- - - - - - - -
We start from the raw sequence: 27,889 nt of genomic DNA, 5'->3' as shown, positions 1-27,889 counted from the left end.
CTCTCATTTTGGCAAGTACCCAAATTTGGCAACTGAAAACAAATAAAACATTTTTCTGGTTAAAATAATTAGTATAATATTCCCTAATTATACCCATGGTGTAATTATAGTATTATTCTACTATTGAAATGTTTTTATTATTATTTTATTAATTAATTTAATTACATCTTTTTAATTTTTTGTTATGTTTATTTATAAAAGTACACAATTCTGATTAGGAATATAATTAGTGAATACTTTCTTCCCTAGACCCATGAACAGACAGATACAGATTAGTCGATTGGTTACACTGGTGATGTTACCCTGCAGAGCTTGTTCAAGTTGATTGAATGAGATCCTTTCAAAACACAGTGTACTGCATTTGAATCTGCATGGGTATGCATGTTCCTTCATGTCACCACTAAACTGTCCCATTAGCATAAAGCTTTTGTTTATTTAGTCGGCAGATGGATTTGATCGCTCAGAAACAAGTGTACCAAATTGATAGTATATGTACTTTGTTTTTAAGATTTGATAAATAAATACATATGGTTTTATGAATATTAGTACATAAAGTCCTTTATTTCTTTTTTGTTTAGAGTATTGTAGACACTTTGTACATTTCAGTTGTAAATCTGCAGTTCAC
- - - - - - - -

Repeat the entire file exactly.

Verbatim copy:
We start from the raw sequence: 27,889 nt of genomic DNA, 5'->3' as shown, positions 1-27,889 counted from the left end.
CTCTCATTTTGGCAAGTACCCAAATTTGGCAACTGAAAACAAATAAAACATTTTTCTGGTTAAAATAATTAGTATAATATTCCCTAATTATACCCATGGTGTAATTATAGTATTATTCTACTATTGAAATGTTTTTATTATTATTTTATTAATTAATTTAATTACATCTTTTTAATTTTTTGTTATGTTTATTTATAAAAGTACACAATTCTGATTAGGAATATAATTAGTGAATACTTTCTTCCCTAGACCCATGAACAGACAGATACAGATTAGTCGATTGGTTACACTGGTGATGTTACCCTGCAGAGCTTGTTCAAGTTGATTGAATGAGATCCTTTCAAAACACAGTGTACTGCATTTGAATCTGCATGGGTATGCATGTTCCTTCATGTCACCACTAAACTGTCCCATTAGCATAAAGCTTTTGTTTATTTAGTCGGCAGATGGATTTGATCGCTCAGAAACAAGTGTACCAAATTGATAGTATATGTACTTTGTTTTTAAGATTTGATAAATAAATACATATGGTTTTATGAATATTAGTACATAAAGTCCTTTATTTCTTTTTTGTTTAGAGTATTGTAGACACTTTGTACATTTCAGTTGTAAATCTGCAGTTCAC